Ego, and fear, prevents them from admitting to a problem, so they go about finding a way to drink normally. Adjustments are made to their drinking habits. Maybe they try only drinking on weekends; next they try drinking a different drink, possibly beer instead of wine. They are constantly searching for the key that will allow them to be a “normie.” That key, however, will never be found.
Secrecy Is a Must
Once drinking becomes a necessity and once the alcoholic realizes that fact then the hiding and the lies begin. By this stage it has become apparent that loved ones do not approve of your drinking habits, and you realize that you cannot or will not quit drinking, so the only solution is to hide the amount of drinking and lie about it.
For many this is also the stage where inhibitions break down and moral decay begins. Now we are not only covering up the drinking but we also have to cover up our behavior, whether it be affairs or stealing or cheating someone in a business deal. Now the self-loathing kicks into high gear for we not only hate ourselves for our weakness in not being able to quit drinking but we also despise ourselves for our moral decay.
Telling lies at this point is almost second nature. I found myself fabricating stories when I had no reason to do so and I know for a fact most alcoholics do the same. Quite frankly it is exhausting being an alcoholic, constantly hiding the truth, constantly telling lies and constantly beating ourselves up for our lack of character and strength.
Living in Fear
Our very existence at this point becomes fear-based. We are fearful that you will find out what we are. We are fearful that you will find out who we are. We are fearful most of all that we will eventually have to live a life without alcohol in order to survive and that is unthinkable. By this time alcohol has become who we are; we are so tied to it psychologically and physically that we cannot and will not entertain thoughts of living without it. We will do anything to protect ourselves and our disease for truly the two are so intertwined that it is impossible to distinguish between them.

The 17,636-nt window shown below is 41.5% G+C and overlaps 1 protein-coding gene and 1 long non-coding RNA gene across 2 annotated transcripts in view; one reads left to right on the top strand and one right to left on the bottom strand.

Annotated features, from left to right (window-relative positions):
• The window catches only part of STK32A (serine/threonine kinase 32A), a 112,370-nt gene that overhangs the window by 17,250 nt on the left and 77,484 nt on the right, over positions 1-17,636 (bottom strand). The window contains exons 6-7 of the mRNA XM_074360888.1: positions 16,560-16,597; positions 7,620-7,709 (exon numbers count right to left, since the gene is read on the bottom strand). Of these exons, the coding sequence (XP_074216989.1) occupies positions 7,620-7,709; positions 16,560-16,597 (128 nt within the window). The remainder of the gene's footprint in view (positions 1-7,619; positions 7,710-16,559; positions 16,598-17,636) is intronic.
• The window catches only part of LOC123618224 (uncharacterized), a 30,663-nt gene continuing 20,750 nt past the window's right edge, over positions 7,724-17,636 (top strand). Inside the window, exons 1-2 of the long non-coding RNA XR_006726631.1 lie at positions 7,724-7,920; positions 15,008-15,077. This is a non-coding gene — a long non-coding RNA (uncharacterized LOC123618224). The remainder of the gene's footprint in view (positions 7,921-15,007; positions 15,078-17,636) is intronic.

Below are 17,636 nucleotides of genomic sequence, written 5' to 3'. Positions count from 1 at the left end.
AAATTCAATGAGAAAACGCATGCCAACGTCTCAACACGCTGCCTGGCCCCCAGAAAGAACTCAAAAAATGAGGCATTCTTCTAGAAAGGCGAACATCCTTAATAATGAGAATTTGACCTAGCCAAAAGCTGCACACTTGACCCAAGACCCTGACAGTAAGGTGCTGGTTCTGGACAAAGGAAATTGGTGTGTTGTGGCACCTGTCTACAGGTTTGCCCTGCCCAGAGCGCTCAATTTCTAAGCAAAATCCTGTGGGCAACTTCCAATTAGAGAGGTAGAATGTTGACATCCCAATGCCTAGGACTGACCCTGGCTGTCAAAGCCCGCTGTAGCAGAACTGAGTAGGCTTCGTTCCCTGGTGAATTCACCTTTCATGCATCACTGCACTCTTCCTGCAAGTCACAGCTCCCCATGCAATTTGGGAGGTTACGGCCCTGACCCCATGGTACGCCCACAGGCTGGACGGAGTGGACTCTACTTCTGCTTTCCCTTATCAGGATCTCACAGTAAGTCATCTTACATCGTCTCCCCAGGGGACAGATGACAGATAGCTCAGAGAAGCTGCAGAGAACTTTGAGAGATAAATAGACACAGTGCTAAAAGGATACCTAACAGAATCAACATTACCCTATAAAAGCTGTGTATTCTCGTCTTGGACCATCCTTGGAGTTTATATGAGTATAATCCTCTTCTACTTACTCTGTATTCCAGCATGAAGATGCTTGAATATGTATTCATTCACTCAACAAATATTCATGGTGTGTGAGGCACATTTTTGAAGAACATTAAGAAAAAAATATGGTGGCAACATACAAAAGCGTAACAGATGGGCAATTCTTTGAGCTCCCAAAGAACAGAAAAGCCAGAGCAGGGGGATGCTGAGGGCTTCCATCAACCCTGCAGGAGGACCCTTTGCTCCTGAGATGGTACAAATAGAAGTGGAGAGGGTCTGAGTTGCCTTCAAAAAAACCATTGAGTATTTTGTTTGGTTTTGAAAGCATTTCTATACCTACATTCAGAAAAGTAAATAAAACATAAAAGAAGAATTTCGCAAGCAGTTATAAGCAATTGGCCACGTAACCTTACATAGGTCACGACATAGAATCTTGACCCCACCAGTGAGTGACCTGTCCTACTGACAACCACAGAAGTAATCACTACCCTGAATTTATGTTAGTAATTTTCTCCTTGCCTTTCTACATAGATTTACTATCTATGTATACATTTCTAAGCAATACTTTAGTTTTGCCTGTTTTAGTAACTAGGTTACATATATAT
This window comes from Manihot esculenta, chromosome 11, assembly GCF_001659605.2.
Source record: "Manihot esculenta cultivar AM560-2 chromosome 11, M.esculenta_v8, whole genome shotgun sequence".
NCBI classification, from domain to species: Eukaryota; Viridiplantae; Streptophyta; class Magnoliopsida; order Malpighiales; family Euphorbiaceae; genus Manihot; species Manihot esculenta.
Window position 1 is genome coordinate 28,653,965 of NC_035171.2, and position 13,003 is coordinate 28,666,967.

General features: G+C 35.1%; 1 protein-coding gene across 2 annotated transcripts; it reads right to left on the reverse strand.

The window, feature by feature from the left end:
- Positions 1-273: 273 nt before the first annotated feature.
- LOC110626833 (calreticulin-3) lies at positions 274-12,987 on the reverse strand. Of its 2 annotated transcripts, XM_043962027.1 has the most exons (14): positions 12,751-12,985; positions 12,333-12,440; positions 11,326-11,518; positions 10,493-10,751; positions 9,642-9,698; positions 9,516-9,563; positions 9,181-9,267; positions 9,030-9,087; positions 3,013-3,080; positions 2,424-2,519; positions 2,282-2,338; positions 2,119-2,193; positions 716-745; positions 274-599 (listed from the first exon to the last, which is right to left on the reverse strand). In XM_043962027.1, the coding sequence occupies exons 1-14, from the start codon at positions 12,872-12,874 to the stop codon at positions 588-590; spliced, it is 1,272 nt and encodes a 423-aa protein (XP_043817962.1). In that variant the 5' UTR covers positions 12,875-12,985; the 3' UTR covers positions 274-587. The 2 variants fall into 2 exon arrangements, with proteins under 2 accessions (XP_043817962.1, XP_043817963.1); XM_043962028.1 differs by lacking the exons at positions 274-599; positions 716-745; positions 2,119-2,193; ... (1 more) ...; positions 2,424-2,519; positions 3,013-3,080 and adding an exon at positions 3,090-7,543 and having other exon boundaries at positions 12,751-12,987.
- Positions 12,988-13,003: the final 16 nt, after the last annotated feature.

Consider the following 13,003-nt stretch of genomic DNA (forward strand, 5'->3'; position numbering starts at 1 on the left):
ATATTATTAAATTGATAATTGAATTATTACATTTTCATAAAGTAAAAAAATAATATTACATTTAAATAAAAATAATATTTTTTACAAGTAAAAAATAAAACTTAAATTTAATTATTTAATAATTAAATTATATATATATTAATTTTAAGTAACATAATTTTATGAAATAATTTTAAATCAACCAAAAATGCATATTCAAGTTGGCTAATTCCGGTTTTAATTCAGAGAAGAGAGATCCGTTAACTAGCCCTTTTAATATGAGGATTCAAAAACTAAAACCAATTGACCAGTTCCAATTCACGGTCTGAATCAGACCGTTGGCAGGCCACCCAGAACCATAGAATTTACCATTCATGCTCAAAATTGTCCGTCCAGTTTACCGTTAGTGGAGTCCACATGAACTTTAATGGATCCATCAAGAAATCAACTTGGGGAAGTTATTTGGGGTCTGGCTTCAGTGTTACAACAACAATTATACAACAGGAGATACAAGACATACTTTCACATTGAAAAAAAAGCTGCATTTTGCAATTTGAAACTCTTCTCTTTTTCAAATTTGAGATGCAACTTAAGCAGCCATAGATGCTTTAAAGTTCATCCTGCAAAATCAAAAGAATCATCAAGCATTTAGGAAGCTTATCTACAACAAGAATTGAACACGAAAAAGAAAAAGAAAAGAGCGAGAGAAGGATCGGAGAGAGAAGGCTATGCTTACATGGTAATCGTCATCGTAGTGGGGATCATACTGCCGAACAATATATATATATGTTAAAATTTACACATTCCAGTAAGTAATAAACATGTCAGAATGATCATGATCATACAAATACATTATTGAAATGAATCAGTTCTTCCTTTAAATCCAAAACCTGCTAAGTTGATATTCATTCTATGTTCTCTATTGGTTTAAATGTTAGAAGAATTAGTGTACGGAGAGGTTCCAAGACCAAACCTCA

The World Is Our Stage
We need control by this time in the disease. We sense we are losing complete control and so we try harder to establish control in every facet of our lives. If people do not act the way we want them to act we become angry. Everyone is out to get us, to screw us, to keep us from achieving what we want to achieve, so we exert more control over everyone. The boss at work hates us, the wife is a bitch, the kids are a pain in the ass and nobody understands us because if they did they would leave us the hell alone.
The sad thing is that by this point in the disease the alcoholic has no control over anything in his or her life. The lies have been found out; the poor performances at work have been discovered. Friends are dropping like flies and the family is embarrassed, shaken to the core, frightened, angry and considering options in life that have nothing to do with the alcoholic. The end is very near and that terrifies the alcoholic who by now is helpless to mount a defense.
And so It Ends
One way or another it ends. The lucky few find a way whether it be by treatment or some other form of intervention. The unlucky either find themselves in prison, in a mental institution, or dead. There is no magical cure for this disease, and the number of deaths attributable to alcoholism is staggering.
Without a program of rigorous honesty the alcoholic is defenseless. Without completely changing their lives there is no hope for happiness. Those, my friends, are truths.
I truly hope that this has helped someone out there who is either suffering from alcoholism or who loves someone who is an alcoholic. If my experience can help someone else, then it has all been worth it for me. May peace be with all of you!
This content is accurate and true to the best of the author’s knowledge and does not substitute for diagnosis, prognosis, treatment, prescription, and/or dietary advice from a licensed health professional. Drugs, supplements, and natural remedies may have dangerous side effects. If pregnant or nursing, consult with a qualified provider on an individual basis. Seek immediate help if you are experiencing a medical emergency.
© 2012 Bill Holland